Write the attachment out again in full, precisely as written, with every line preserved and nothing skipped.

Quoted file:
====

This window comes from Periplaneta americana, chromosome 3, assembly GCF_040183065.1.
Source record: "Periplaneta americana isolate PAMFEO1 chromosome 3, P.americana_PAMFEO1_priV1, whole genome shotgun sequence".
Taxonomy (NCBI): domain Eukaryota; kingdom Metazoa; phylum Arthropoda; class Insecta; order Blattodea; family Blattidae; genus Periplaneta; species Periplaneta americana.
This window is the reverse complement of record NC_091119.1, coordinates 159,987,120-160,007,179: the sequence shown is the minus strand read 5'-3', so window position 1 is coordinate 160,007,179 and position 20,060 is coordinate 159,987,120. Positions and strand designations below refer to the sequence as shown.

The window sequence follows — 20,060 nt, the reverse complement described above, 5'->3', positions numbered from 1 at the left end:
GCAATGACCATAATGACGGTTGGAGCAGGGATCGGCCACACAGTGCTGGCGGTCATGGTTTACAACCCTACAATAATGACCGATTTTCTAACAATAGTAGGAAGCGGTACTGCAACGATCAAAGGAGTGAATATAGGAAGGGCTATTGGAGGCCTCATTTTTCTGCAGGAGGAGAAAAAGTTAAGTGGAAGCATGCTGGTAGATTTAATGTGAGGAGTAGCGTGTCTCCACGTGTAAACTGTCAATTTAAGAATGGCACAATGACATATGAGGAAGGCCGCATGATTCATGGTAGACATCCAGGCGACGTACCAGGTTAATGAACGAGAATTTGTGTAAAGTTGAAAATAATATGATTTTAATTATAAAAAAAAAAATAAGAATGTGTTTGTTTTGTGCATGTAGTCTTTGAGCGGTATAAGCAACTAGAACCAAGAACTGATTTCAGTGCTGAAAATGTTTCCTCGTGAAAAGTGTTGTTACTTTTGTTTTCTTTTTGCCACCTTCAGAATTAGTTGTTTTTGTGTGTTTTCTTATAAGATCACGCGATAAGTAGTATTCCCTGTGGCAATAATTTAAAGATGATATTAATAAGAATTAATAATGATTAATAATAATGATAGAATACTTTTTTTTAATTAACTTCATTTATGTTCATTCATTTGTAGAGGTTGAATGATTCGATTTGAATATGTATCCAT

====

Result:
This window comes from Periplaneta americana, chromosome 3, assembly GCF_040183065.1.
Source record: "Periplaneta americana isolate PAMFEO1 chromosome 3, P.americana_PAMFEO1_priV1, whole genome shotgun sequence".
Taxonomy (NCBI): domain Eukaryota; kingdom Metazoa; phylum Arthropoda; class Insecta; order Blattodea; family Blattidae; genus Periplaneta; species Periplaneta americana.
This window is the reverse complement of record NC_091119.1, coordinates 159,987,120-160,007,179: the sequence shown is the minus strand read 5'-3', so window position 1 is coordinate 160,007,179 and position 20,060 is coordinate 159,987,120. Positions and strand designations below refer to the sequence as shown.

The window sequence follows — 20,060 nt, the reverse complement described above, 5'->3', positions numbered from 1 at the left end:
GCAATGACCATAATGACGGTTGGAGCAGGGATCGGCCACACAGTGCTGGCGGTCATGGTTTACAACCCTACAATAATGACCGATTTTCTAACAATAGTAGGAAGCGGTACTGCAACGATCAAAGGAGTGAATATAGGAAGGGCTATTGGAGGCCTCATTTTTCTGCAGGAGGAGAAAAAGTTAAGTGGAAGCATGCTGGTAGATTTAATGTGAGGAGTAGCGTGTCTCCACGTGTAAACTGTCAATTTAAGAATGGCACAATGACATATGAGGAAGGCCGCATGATTCATGGTAGACATCCAGGCGACGTACCAGGTTAATGAACGAGAATTTGTGTAAAGTTGAAAATAATATGATTTTAATTATAAAAAAAAAAATAAGAATGTGTTTGTTTTGTGCATGTAGTCTTTGAGCGGTATAAGCAACTAGAACCAAGAACTGATTTCAGTGCTGAAAATGTTTCCTCGTGAAAAGTGTTGTTACTTTTGTTTTCTTTTTGCCACCTTCAGAATTAGTTGTTTTTGTGTGTTTTCTTATAAGATCACGCGATAAGTAGTATTCCCTGTGGCAATAATTTAAAGATGATATTAATAAGAATTAATAATGATTAATAATAATGATAGAATACTTTTTTTTAATTAACTTCATTTATGTTCATTCATTTGTAGAGGTTGAATGATTCGATTTGAATATGTATCCAT